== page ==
Follow us

Thai Negotiator Plans Peace Talks in March with BRN Rebels

Wilawan Watcharasakwet and Mariyam Ahmad
Bangkok and Pattani, Thailand
2020-01-31
Email story
Comment on this story
Share
Gen. Wanlop Rugsanaoh, who leads the Thai government panel in peace talks with southern insurgents, speaks to reporters in Bangkok about a planned second meeting with Barisan Revolusi Nasional rebels, Jan. 31, 2020.
Gen. Wanlop Rugsanaoh, who leads the Thai government panel in peace talks with southern insurgents, speaks to reporters in Bangkok about a planned second meeting with Barisan Revolusi Nasional rebels, Jan. 31, 2020.
Pimuk Rakkanam/BenarNews

Updated at 6:12 p.m. ET on 2020-01-31

Thailand’s top southern peace negotiator said Friday that he anticipated a next round of direct talks in March with BRN, the most powerful of the armed separatist groups, but it remained unclear whether MARA Patani, a panel of insurgent organizations, would participate.

Earlier this month Thai delegates and representatives of the rebel group known as Barisan Revolusi Nasional, or the National Revolutionary Front (BRN), held official bilateral talks in Kuala Lumpur for the first time in years.

“I think early March,” Gen. Wanlop Rugsanaoh, the chief Thai negotiator, told a news conference in Bangkok when asked when the next meeting would occur.

He said the change in dialogue partners in the Malaysia-brokered peace process had occurred because his side wanted to involve the southern border region’s largest rebel group in negotiations.

Since 2015, Bangkok has held formal talks with MARA Patani to end the decades-long insurgency in the mainly Muslim and Malay-speaking Deep South, but the effort has failed to achieve any breakthroughs.

Late Friday, Malaysian facilitator Abdul Rahim Noor separately confirmed the upcoming meeting.

“Yes, it is true. There will be a meeting between the Thai government and the Deep South separatists in March in Kuala Lumpur,” he told BenarNews.

Wanlop said the first meeting allowed both sides to get acquainted and agree on a framework for talks, while the next session would focus on presenting terms and conditions for peace.

On Jan. 20, Wanlop led a seven-member delegation, including a justice ministry official and an intelligence agency official, in meeting with a BRN delegation headed by Anas Abdulrahman (also known as Hipni Mareh). Anas is a former teacher at a religious school in southern Yala province, who is wanted in Thailand over allegations that he trained insurgents.

“At the meeting, he introduced himself as the head of the BRN peace talk delegation this time, the same as Malaysia’s introduction of him. We are quite confident that he is the right BRN representative to talk to us,” Wanlop told reporters.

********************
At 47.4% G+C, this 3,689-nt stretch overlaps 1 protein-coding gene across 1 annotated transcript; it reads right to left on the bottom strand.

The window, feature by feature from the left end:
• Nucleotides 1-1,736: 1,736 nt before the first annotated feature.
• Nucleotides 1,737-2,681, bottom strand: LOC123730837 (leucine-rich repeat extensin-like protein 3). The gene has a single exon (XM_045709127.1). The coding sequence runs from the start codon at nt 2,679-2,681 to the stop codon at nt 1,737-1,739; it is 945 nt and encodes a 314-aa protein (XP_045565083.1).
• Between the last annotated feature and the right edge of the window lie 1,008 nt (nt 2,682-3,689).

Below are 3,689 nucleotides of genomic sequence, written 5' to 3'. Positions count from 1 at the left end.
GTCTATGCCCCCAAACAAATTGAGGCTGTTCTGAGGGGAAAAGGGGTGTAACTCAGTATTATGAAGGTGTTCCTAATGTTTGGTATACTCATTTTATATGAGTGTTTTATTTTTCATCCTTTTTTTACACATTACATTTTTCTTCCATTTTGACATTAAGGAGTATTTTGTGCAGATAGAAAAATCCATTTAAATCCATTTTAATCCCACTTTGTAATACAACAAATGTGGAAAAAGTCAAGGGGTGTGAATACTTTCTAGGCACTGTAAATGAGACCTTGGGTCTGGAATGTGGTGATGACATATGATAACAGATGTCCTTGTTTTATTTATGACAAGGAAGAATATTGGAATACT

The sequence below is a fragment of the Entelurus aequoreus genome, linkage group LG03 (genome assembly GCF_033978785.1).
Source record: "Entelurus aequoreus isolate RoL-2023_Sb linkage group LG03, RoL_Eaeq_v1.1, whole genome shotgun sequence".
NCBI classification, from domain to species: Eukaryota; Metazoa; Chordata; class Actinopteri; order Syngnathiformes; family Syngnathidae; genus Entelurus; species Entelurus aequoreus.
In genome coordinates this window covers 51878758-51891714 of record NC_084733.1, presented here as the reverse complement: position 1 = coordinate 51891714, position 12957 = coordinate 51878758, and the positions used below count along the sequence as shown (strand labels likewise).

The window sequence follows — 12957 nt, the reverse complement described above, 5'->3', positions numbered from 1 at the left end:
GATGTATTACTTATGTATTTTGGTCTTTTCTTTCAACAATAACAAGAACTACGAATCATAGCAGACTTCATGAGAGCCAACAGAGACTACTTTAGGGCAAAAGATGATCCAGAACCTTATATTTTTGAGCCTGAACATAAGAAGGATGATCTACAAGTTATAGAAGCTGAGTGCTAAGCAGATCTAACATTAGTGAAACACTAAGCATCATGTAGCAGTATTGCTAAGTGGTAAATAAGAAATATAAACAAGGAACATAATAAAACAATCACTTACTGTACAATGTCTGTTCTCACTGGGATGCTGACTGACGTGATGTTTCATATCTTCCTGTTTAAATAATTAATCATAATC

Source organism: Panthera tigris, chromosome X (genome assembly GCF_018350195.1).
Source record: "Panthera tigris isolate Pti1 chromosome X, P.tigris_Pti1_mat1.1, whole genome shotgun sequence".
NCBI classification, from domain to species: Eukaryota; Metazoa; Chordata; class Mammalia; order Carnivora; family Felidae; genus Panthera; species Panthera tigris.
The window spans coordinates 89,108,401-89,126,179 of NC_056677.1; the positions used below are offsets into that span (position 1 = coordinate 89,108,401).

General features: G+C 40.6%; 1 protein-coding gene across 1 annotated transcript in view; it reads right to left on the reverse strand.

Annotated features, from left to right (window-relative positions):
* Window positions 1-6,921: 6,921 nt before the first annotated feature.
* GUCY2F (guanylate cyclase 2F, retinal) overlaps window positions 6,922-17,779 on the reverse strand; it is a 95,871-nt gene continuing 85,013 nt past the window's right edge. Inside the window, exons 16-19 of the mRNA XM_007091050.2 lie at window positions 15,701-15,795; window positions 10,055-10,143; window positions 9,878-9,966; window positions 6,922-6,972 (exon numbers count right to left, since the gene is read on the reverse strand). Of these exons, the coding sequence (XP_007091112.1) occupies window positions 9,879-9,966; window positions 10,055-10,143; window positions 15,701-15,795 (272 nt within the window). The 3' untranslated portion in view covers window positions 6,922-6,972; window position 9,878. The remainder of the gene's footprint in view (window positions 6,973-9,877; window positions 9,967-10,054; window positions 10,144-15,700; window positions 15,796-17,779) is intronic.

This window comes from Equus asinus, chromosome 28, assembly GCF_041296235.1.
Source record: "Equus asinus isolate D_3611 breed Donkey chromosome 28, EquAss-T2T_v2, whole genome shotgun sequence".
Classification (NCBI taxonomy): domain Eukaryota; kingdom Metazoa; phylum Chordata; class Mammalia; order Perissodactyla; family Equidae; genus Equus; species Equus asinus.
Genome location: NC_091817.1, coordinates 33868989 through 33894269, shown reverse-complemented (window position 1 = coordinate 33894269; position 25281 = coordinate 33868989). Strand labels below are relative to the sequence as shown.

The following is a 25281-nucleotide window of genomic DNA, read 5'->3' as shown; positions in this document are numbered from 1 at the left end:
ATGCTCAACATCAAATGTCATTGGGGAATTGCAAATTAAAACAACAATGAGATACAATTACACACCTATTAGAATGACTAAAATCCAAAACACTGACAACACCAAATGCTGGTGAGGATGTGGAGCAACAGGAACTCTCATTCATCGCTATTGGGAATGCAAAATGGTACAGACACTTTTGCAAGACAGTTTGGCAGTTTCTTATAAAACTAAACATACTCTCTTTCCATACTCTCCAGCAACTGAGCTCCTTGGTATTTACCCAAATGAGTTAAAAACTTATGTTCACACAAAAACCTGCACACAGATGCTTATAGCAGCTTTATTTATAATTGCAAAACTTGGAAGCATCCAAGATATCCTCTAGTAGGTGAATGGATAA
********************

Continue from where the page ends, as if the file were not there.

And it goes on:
BRN holds seats on the MARA panel but, experts say, the umbrella body may not have control of hardcore BRN fighters in the field, prompting Thailand’s new top peace negotiator to pursue contact with the group’s de facto leaders through Rahim Noor.

“Initially, we want to have bilateral talks with the BRN. … When we work, we want to work with the most influential group first and other groups may join,” Wanlop said.

The two sides agreed that future talks for the first time would include peace process experts who would observe the negotiations, according to the Thai general.

“The experts you mentioned are to join on an individual basis, not in the name of organizations or any governmental agencies. They are peace experts so their roles in the process could add to the credibility,” Wanlop said, adding that the experts could change depending on the nature of specific discussions.

Umbrella group’s role

MARA Patani spokesman Abu Hafez Al-Hakim said members of the umbrella group were involved in BRN as well. Thai officials have said that Awang Jabat, who has a lead role in MARA, Sukree Hari, who resigned as lead negotiator but remains on the panel, and Ahmad Chuwo are all from the BRN.

“At the moment, MARA Patani is coordinating with the BRN. It is not concluded yet,” Abu Hafez told BenarNews about the panel’s possible role in the upcoming meeting. “There are BRN members in MARA Patani. Let them talk.”

“There’s BRN members in MARA who met the others in BRN. So let them sort it out among themselves. When it’s done, then only the other groups can hold meetings with BRN,” he added.

With Malaysia agreeing in 2013 to serve as a facilitator, the Thai government and BRN negotiators began discussions but failed to reach an agreement that year.

Later, BRN and other rebel groups including the Patani United Liberation Organization (PULO), the Patani Islamic Mujahideen Movement (GMIP) and the Islamic Liberation Front of Patani (BIPP) began negotiating under the MARA Patani banner.

Prior to the unannounced talks earlier this month, BRN’s top leaders had stayed away from peace negotiations between the government and MARA Patani that stalled out last year.

The Deep South borders Malaysia and encompasses Pattani, Narathiwat and Yala provinces as well as four districts in Songkhla province. Nearly 7,000 people have been killed in violence in the region since the insurgency flared up again in early 2004 after a dormant period.

Noah Lee in Kuala Lumpur contributed to this report.

View Full Site